Ordinary grace

June 15, 2016

Most of us have been hijacked by loss or waylaid by grief at some point or another. We have lost someone we love. We have needed to give up some dream. We have failed at some goal. In our relentlessly active, entertainment-driven American society, we often shoulder our grief alone.

In her first collection of poetry, Catherine Abbey Hodges makes it clear that she too knows the deep ache of loss. Like William Blake in his Songs of Experience, Hodges could say plenty about the adult world of repression and defeat. Instead, she pits against grief such a sensible beauty that the book finally releases her—and, as we read, us—from the grip of sorrow. Hodges’s poetry bears witness to the possibility of joy after despair.

In “Everything Important” she tells us: “Friends up and leave / their sturdy bodies. The stonechat takes flight. / A son learns to whistle. A daughter finds / the greatest common factor, then falls / in love. One morning the leaves / are off the elm and halfway down the block.” There is nothing she, or any of us, can do to stop our dearest people and things from fading, dying, moving on, leaving us. She—and we, her readers—stand waving goodbye, stunned, grief-stricken. And yet, when Hodges turns, she glimpses “the secret alley of camellias” bathed in an “impossible . . . brightness.”

Another poem, “January Song,” takes place after Christmas, when Hodges feels abandoned to primal darkness. “The holidays are over. Now we’re here / amidst the candle stubs and bits of ribbon,” she writes. The kids have packed their gear and driven away. As she and her husband wave to them from the porch, she realizes that “Time’s origami has its way with fear, / with loss, bright things gone dark and plans gone riven.” The form of this poem is a villanelle, which repeats whole lines. It dwells pensively on loss. Yet by the end she reports, “our failures folded into something dear / and strange and new.” In fact, she can claim, “These early afterhours are their own heaven.”

What might make an anguished reader believe Hodges’s claim that healing and even joy are possible? I found myself believing her because of the poems’ stripped-down diction and straightforward images. The reversals in this book aren’t easy. There is nothing sentimental or giddy about them. They are real. They are ordinary.

Hodges’s poems locate grace in the simplest things. In “Turned Sparrow” Hodges tells us that when she sees smoke tear “from stacks like rags” she remembers her own birth: “me torn clear like a leaf / turned sparrow in a hard wind.” Here she identifies with the familiar—an autumn leaf in a fierce gale, and a sparrow, a bird no bigger than a child’s fist and utterly common.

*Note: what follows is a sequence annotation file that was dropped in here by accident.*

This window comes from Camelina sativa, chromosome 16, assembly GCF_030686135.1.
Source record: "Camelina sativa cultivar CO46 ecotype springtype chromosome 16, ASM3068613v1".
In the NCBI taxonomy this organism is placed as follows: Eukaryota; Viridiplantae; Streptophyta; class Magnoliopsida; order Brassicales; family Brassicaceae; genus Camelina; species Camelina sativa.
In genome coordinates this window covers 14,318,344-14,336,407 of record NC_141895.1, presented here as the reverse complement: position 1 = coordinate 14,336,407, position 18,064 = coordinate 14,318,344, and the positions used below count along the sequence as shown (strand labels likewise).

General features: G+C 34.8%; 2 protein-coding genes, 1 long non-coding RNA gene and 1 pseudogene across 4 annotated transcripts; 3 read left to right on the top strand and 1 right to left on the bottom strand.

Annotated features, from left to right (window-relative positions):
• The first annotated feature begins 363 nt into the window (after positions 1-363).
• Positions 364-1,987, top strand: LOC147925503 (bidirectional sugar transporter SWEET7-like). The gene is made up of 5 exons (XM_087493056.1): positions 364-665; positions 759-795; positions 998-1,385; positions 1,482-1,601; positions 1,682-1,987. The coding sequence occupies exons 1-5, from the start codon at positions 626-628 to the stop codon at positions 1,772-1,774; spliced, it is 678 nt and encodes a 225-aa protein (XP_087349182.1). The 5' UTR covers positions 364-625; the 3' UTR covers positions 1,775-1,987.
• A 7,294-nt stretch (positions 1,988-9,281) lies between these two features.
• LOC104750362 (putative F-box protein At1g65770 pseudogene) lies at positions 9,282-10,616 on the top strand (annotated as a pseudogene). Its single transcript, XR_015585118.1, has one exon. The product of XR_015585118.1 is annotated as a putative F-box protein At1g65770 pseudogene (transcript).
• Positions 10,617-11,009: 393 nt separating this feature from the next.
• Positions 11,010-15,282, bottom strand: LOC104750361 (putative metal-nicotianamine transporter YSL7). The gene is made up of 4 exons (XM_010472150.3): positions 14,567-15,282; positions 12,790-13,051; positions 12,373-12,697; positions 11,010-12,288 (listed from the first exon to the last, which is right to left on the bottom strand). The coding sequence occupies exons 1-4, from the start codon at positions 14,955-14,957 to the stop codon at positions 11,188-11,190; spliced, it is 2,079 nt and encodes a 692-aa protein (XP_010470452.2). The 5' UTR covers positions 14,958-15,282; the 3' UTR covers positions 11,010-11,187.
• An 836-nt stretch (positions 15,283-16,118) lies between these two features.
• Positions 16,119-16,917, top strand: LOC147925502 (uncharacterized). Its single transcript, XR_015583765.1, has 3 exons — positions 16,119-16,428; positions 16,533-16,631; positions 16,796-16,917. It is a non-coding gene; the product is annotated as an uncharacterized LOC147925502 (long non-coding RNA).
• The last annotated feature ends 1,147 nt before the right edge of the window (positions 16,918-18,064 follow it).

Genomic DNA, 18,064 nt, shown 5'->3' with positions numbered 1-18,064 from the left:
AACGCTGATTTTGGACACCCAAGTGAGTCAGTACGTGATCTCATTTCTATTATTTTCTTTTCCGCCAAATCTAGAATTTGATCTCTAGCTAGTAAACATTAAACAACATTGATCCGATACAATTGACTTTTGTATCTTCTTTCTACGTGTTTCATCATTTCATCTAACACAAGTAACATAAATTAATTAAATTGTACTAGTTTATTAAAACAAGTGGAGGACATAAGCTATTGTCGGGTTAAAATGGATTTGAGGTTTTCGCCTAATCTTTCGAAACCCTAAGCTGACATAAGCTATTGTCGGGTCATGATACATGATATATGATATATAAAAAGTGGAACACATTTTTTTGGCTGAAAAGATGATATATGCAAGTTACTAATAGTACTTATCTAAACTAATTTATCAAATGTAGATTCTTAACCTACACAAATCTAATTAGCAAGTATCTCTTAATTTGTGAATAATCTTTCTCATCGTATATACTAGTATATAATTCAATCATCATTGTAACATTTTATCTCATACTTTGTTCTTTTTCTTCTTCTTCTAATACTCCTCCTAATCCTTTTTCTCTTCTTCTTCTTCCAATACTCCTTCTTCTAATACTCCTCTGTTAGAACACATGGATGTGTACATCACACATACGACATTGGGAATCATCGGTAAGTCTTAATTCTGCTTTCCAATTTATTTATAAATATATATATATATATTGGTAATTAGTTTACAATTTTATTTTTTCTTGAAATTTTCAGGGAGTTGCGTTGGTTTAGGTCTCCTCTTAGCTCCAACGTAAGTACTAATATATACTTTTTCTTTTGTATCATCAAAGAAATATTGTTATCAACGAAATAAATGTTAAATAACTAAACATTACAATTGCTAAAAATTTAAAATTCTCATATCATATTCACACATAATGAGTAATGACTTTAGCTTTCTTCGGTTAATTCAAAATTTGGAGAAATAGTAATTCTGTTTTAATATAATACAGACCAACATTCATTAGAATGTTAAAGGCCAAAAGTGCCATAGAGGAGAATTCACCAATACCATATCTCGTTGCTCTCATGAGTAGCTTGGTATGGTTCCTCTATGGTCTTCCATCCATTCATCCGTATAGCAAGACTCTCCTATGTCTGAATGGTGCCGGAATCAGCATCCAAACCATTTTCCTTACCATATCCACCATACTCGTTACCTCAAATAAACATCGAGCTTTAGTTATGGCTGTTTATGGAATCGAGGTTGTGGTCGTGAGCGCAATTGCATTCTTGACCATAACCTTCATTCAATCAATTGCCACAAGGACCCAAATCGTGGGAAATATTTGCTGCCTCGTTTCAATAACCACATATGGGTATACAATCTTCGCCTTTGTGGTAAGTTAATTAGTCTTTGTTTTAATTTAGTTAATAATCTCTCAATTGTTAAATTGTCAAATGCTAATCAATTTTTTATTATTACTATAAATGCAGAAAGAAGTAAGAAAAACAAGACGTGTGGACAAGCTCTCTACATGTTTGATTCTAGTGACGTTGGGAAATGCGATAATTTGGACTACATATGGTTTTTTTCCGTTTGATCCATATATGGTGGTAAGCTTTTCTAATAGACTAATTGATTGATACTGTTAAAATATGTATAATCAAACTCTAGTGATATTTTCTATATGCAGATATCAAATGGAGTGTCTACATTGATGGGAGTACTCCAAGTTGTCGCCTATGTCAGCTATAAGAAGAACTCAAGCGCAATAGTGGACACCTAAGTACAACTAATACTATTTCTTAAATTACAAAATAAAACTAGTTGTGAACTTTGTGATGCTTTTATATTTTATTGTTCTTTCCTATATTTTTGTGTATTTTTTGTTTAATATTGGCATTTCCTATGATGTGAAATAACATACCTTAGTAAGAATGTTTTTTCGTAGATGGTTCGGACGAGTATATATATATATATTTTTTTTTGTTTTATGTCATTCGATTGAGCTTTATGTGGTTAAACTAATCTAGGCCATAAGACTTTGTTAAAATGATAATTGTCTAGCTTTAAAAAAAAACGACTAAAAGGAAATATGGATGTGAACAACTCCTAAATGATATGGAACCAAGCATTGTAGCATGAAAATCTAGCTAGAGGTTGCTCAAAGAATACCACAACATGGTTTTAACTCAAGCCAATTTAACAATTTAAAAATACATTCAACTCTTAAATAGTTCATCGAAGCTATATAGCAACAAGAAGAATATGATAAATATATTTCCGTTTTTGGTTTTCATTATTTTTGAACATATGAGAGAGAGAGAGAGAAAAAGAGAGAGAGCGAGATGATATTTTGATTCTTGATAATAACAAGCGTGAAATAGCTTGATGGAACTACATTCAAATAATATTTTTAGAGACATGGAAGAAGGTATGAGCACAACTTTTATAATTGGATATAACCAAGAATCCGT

Poets have long compared themselves to birds, those simple mysterious creatures who hover between heaven and earth. The great English Romantic John Keats likened himself to a nightingale, a pure, idealized voice singing alone in darkness. In contrast, Hodges is an ordinary sparrow. She has experienced the effort and terror of struggling to make headway against a hard wind. She testifies at the end of the poem that it takes work and steady nerves to find something “instead of sadness,” but sometimes the light comes. Then, in a flash, we see that light as a gift of grace.

Her short poem “Polaris” links the North Star, the brightest star of Ursa Minor, with a nasturtium leaf. At their intersection, “here the heavens / pivot.” Here again, Hodges finds beauty in the ordinary. Nasturtiums are humble flowers (unlike lilies, with their history of religious symbolism, or roses, which have long represented love). Nasturtiums are widely available and easy to grow: they cheerfully spread. They are edible; they are practical. And yet, in Hodges’s poetry, each leaf of this common, useful little flower bears the mark of the most dazzling star of the heavens. The ordinary is suffused with grace.

After reading Hodges’s poems I find myself paying attention to the crazy angles of a sycamore’s bare limbs, marveling at its paint-by-number bark. I noticed this morning how the green heads of daffodil leaves are nudging aside last year’s brown rubble in the flower bed by the driveway. As Hodges tells us in “Stems,” frequently our tired spirits and exhausted questions are transformed by the most modest things around us. The earth is always “delivering answers / that look for all the world / like cornflowers.”

If I forget that, and I’m pretty sure I will, I plan to go back and reread this redemptive book.